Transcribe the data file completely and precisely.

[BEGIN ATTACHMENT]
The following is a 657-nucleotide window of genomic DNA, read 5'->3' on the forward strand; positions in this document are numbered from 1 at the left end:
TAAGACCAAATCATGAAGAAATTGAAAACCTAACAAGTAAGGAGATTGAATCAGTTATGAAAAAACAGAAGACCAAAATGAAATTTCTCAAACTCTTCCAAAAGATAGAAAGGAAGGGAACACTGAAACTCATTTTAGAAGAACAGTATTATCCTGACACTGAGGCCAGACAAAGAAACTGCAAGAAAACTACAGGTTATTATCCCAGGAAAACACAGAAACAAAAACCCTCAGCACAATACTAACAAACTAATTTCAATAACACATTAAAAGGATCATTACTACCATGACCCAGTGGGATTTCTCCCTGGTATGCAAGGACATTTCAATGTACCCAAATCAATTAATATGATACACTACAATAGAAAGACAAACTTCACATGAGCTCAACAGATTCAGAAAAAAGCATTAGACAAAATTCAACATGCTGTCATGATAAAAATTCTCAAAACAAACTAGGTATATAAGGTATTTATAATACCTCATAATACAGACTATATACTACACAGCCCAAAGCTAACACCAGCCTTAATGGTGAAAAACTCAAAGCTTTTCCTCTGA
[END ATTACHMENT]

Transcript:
The following is a 657-nucleotide window of genomic DNA, read 5'->3' on the forward strand; positions in this document are numbered from 1 at the left end:
TAAGACCAAATCATGAAGAAATTGAAAACCTAACAAGTAAGGAGATTGAATCAGTTATGAAAAAACAGAAGACCAAAATGAAATTTCTCAAACTCTTCCAAAAGATAGAAAGGAAGGGAACACTGAAACTCATTTTAGAAGAACAGTATTATCCTGACACTGAGGCCAGACAAAGAAACTGCAAGAAAACTACAGGTTATTATCCCAGGAAAACACAGAAACAAAAACCCTCAGCACAATACTAACAAACTAATTTCAATAACACATTAAAAGGATCATTACTACCATGACCCAGTGGGATTTCTCCCTGGTATGCAAGGACATTTCAATGTACCCAAATCAATTAATATGATACACTACAATAGAAAGACAAACTTCACATGAGCTCAACAGATTCAGAAAAAAGCATTAGACAAAATTCAACATGCTGTCATGATAAAAATTCTCAAAACAAACTAGGTATATAAGGTATTTATAATACCTCATAATACAGACTATATACTACACAGCCCAAAGCTAACACCAGCCTTAATGGTGAAAAACTCAAAGCTTTTCCTCTGA